Many mums often say to midwives in a passing comment at the end of an appointment “oh, by the way I think I may have something wrong with my nipples!”

Having spoken to many women in my role as a lactation consultant I know that unfortunately lots of women are embarrassed if they think their nipples or breasts do not look “model perfect.”

I want to tell every woman that all breasts and nipples are normal in their own way, yet there are many variations. If you think about it, breasts and nipples are not a part of someone else that we see very often.

We can’t compare ourselves as we walk down the street looking at other women, and reassure ourselves that we are ‘normal’. The images we do see of breasts and nipples are often very similar. Rarely will you see a nipple which is large or inverted and this can make us worry that there is something very different about us and that we may not be able to breastfeed.

So What is an Inverted or Flat Nipple?

About 10% of women have flat or inverted nipples. You can do a “pinch test” by gently compressing the areola just behind the nipple. If your nipple remains flattened or appears to pull in, then you know you have flat or inverted nipples.

Inverted nipples do not protrude from the level of the areola instead they are pulled inwards. Some nipples are known as a “true inversion,” this means that the nipple cannot be everted (pulled out), while others can be everted with stimulation or suction, such as with a breast pump.

Flat nipples are level with the areola. Again, some can be everted and others will stay flat.

Breastfeeding with Inverted Nipples

Can I Prepare My Nipples During Pregnancy?

Treating flat and inverted nipples during pregnancy is debated in the studies, but some women find using Nipple Formers worn inside your bra to be helpful to draw out flat or inverted nipples. They can be started during pregnancy (from about 32nd week onwards).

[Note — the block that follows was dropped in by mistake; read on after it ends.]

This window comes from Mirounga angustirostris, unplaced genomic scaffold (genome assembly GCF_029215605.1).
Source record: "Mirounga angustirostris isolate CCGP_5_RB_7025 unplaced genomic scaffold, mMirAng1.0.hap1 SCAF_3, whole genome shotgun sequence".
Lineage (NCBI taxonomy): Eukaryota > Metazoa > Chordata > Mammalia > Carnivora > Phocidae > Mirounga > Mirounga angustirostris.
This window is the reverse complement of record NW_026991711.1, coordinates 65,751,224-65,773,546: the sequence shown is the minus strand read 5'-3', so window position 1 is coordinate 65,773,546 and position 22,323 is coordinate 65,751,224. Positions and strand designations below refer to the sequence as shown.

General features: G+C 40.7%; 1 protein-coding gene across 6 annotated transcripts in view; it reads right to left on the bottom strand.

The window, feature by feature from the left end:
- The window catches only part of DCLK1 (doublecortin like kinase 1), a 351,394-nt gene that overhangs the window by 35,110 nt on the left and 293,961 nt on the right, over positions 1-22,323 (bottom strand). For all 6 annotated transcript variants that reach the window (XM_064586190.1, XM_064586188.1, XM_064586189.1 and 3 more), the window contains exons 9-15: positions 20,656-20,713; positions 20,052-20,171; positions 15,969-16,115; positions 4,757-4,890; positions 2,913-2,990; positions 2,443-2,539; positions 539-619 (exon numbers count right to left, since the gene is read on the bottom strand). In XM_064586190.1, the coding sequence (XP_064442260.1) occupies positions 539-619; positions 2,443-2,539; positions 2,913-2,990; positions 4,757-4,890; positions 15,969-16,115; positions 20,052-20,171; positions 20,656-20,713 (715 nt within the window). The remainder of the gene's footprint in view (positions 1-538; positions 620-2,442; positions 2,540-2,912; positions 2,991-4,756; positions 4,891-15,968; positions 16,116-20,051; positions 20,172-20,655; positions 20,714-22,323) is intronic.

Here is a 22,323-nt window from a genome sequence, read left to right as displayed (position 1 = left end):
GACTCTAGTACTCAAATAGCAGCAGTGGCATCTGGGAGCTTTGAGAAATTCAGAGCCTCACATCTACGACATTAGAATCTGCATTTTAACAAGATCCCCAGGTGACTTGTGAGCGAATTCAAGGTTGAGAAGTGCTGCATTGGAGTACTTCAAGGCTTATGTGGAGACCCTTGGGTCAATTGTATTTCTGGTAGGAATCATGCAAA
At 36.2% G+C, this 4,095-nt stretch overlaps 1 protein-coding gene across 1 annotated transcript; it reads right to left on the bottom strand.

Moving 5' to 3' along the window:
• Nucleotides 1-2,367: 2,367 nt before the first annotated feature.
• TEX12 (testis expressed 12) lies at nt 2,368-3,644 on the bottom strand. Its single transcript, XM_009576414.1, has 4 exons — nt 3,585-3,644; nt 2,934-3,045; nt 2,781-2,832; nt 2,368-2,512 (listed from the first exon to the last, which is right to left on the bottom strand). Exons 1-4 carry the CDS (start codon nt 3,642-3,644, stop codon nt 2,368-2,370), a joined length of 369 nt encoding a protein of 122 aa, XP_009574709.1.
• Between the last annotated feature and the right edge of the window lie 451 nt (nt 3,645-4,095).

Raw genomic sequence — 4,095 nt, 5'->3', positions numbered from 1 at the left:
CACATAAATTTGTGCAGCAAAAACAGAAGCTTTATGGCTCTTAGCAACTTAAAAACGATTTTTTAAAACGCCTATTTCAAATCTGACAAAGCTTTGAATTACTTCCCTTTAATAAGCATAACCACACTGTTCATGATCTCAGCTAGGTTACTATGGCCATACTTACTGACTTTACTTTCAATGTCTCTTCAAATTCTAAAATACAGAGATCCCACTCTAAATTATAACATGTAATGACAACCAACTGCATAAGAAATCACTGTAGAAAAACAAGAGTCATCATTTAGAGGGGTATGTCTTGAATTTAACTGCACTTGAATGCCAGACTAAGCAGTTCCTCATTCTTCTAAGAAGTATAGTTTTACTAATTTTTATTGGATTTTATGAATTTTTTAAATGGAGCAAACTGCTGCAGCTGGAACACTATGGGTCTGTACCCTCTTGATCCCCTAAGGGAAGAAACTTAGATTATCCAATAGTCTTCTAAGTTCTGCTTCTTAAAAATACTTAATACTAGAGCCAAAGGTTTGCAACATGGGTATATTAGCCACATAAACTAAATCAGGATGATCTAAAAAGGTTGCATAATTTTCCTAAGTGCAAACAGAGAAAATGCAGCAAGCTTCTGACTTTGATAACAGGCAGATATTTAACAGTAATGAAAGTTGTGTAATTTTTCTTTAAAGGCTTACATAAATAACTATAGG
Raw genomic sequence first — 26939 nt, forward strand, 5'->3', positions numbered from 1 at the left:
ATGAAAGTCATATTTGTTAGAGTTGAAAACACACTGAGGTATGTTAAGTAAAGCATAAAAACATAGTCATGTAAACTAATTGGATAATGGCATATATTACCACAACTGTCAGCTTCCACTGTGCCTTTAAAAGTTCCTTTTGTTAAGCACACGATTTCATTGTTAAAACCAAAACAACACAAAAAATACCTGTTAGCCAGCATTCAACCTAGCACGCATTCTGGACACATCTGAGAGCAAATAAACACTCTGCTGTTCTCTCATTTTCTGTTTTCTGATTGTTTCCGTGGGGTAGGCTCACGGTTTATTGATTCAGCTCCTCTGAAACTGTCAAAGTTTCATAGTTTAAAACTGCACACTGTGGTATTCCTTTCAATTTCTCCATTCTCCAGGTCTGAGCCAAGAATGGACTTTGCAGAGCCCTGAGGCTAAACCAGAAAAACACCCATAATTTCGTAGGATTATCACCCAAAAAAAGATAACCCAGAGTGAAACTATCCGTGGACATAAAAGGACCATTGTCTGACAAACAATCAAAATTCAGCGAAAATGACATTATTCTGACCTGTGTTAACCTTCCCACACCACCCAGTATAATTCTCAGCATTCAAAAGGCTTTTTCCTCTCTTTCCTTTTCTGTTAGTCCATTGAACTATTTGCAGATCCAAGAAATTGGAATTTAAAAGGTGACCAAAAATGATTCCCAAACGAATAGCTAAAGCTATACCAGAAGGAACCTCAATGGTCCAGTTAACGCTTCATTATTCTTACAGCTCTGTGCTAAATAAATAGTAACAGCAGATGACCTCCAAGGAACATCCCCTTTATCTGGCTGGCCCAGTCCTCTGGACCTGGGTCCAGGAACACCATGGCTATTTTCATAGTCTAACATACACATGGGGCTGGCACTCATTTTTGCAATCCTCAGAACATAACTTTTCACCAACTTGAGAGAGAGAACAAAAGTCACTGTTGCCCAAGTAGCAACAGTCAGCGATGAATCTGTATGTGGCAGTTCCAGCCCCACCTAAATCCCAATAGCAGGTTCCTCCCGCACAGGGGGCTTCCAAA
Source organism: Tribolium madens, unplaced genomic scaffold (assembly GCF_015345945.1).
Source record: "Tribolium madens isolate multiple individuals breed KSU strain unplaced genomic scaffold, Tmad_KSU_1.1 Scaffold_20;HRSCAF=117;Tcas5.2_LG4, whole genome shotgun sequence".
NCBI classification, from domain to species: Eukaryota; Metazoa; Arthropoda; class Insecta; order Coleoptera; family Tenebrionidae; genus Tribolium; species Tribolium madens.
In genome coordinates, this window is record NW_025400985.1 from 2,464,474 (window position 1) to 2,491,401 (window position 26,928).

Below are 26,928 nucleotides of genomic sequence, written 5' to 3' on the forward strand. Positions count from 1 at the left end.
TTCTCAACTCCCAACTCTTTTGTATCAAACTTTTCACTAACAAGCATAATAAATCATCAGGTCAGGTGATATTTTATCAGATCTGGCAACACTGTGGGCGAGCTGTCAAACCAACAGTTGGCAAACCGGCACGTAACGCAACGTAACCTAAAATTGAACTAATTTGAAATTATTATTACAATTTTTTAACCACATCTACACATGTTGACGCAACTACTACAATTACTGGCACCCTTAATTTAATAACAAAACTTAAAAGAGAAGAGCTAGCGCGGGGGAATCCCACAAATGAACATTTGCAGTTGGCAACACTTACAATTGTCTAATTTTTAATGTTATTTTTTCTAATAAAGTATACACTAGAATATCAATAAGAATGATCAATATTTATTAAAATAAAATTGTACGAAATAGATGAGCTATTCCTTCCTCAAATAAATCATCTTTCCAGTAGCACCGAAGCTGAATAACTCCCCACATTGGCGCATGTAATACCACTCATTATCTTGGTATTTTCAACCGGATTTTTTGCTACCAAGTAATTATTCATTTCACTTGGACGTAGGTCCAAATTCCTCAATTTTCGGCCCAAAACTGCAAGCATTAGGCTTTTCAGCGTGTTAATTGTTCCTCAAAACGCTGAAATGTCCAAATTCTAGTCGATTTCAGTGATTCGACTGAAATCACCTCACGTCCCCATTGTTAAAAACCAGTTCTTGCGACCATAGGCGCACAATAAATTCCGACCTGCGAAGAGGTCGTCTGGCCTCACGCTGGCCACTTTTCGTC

Start wearing the Nipple Former for one hour a day and gradually increase to approximately 8 hours daily and also after birth between feedings (1/2–1 hour before breastfeeding). Avoid wearing at night to prevent tender spots and discard any milk which may have collected inside.

What Should I Do Once My Baby is Born?

Every woman’s nipples and every baby will feed differently so it is impossible to tell how breastfeeding will go just by looking at a mother’s nipples. Many babies feed well on nipples which may be flat or everted, while others need some extra time and assistance.

Here Are 6 Tips to Help When Breastfeeding with a Flat or Inverted Nipple

First, try to have skin to skin contact with you baby as soon as possible after birth and leave baby between your breasts for as long as possible. This will allow baby to use their innate reflexes which help them to find the breasts and self-attach. Feeding in a laid back skin to skin position may be really helpful for future feeds as well.

If your baby cannot attach and feed well then try bringing out your nipple just before feeding with hands on stimulation by rolling the nipples and “pinching” (gently) around the areola. A cold compress for a few minutes may be helpful to keep the nipple everted.

Use the breast pump just before feeds to pull out the nipple. The midwives may show you how to use a reverse syringe device (with no needle attached!) to help pull out your nipple as well.

Shape your breast before a feed. Compress your fingers a few centimetres behind your nipple to make a “V” or “C” shape. This can help baby attach deeper onto your breast tissue and feed well.

Use a nipple shield if the tips above do not work. Nipple shields are designed to help mums breastfeed babies with latch-on difficulties by providing a larger, firmer target for baby to attach and maintain attachment during the feed. Some mums find they only need to use the nipple shield for a short term as over time the frequent feeds help draw out their nipple, while other mums may need to use a nipple shield for longer.

Finally, remember to seek ongoing support from a breastfeeding specialist, especially in the first few weeks, until you are feeling confident with breastfeeding and you know your milk supply is good and baby is gaining weight well. It’s normal to need lots of support in these first few weeks, never feel you shouldn’t be going to the clinic for frequent support. Most mums need lots of help and reassurance in the early days/weeks.

Do you know anyone who has had concerns about breastfeeding with inverted nipples? For more tips and helpful advice follow us on our Medela Australia Facebook.

Medela Take 5

Let's Have a Conversation!